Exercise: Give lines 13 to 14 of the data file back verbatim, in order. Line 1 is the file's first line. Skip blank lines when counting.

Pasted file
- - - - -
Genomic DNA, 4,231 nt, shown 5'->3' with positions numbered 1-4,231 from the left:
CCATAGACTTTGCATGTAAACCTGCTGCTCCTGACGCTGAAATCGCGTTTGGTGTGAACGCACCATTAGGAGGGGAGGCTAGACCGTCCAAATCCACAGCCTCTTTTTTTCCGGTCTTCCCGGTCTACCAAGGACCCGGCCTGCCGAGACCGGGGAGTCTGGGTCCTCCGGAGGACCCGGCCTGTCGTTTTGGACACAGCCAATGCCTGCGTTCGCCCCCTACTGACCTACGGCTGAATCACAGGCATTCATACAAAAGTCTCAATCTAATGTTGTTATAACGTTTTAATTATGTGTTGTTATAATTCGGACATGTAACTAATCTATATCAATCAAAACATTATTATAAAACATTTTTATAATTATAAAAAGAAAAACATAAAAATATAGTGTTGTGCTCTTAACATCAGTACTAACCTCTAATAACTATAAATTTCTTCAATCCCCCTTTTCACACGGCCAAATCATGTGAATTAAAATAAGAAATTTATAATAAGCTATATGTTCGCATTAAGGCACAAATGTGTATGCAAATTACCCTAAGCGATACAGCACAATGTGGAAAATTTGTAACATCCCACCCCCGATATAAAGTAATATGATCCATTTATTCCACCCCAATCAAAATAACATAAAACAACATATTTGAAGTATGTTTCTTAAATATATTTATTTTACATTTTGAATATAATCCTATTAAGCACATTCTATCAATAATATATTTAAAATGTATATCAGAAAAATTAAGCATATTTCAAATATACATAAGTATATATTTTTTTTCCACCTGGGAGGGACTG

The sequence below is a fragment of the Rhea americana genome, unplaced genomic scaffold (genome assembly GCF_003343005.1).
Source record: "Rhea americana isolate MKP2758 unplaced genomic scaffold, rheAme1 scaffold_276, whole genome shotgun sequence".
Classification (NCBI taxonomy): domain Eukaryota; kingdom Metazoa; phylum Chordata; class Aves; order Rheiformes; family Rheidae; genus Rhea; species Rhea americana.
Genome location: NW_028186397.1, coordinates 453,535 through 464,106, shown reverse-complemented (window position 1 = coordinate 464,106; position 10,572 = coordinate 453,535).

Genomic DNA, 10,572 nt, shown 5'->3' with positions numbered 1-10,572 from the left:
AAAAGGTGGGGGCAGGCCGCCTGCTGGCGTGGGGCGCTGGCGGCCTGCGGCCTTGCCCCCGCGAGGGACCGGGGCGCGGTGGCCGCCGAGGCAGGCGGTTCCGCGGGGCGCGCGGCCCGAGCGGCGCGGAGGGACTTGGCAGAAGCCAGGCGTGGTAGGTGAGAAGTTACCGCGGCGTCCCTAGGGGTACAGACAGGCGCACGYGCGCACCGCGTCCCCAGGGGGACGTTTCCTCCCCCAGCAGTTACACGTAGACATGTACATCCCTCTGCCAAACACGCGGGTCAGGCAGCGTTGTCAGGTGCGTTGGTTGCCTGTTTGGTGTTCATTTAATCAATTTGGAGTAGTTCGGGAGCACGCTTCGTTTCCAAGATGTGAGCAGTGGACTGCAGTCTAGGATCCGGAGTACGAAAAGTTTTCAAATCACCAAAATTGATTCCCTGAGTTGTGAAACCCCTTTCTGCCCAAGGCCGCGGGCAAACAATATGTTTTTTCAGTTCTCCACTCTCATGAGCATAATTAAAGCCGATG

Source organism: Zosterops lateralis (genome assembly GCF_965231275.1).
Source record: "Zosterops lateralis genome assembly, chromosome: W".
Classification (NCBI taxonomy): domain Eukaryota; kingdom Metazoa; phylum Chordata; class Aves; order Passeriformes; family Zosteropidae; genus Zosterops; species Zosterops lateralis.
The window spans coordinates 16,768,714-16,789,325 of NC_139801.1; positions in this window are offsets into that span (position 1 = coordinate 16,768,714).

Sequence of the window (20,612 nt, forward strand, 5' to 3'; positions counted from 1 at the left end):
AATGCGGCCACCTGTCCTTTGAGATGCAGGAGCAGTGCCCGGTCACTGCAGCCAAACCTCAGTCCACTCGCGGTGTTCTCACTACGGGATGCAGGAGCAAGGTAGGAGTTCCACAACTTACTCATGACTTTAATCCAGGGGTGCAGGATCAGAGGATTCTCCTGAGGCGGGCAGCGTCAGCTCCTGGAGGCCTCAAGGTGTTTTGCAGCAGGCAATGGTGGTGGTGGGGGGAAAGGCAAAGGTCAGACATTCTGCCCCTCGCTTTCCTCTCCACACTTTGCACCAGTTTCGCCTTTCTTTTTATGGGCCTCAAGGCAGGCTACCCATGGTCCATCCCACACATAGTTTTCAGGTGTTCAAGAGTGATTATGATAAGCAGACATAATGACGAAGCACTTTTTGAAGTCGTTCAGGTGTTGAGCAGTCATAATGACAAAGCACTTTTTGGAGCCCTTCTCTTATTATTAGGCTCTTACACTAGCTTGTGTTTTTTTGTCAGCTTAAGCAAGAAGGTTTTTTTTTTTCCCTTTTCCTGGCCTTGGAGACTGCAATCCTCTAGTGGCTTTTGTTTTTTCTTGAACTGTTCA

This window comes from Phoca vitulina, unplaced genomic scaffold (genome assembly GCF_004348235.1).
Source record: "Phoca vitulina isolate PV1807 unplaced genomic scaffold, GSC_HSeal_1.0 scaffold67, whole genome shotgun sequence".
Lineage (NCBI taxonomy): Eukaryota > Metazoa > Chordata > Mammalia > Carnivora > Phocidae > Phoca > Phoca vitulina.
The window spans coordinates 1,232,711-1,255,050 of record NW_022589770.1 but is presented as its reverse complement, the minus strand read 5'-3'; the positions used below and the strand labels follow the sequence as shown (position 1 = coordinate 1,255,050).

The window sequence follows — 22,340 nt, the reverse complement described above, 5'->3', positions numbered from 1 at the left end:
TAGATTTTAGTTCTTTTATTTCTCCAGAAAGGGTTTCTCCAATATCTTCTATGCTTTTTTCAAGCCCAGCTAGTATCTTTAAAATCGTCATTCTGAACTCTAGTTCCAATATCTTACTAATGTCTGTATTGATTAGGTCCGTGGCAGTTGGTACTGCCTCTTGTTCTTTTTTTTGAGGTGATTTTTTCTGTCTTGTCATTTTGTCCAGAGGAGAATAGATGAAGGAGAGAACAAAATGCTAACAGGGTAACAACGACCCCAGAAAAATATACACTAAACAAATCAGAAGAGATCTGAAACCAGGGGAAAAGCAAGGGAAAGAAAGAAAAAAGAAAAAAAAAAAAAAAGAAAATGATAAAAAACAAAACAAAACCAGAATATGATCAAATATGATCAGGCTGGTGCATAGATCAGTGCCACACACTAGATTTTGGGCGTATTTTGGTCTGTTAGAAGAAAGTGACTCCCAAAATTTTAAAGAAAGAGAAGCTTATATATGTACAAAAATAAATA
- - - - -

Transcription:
Sequence of the window (20,612 nt, forward strand, 5' to 3'; positions counted from 1 at the left end):
AATGCGGCCACCTGTCCTTTGAGATGCAGGAGCAGTGCCCGGTCACTGCAGCCAAACCTCAGTCCACTCGCGGTGTTCTCACTACGGGATGCAGGAGCAAGGTAGGAGTTCCACAACTTACTCATGACTTTAATCCAGGGGTGCAGGATCAGAGGATTCTCCTGAGGCGGGCAGCGTCAGCTCCTGGAGGCCTCAAGGTGTTTTGCAGCAGGCAATGGTGGTGGTGGGGGGAAAGGCAAAGGTCAGACATTCTGCCCCTCGCTTTCCTCTCCACACTTTGCACCAGTTTCGCCTTTCTTTTTATGGGCCTCAAGGCAGGCTACCCATGGTCCATCCCACACATAGTTTTCAGGTGTTCAAGAGTGATTATGATAAGCAGACATAATGACGAAGCACTTTTTGAAGTCGTTCAGGTGTTGAGCAGTCATAATGACAAAGCACTTTTTGGAGCCCTTCTCTTATTATTAGGCTCTTACACTAGCTTGTGTTTTTTTGTCAGCTTAAGCAAGAAGGTTTTTTTTTTTCCCTTTTCCTGGCCTTGGAGACTGCAATCCTCTAGTGGCTTTTGTTTTTTCTTGAACTGTTCA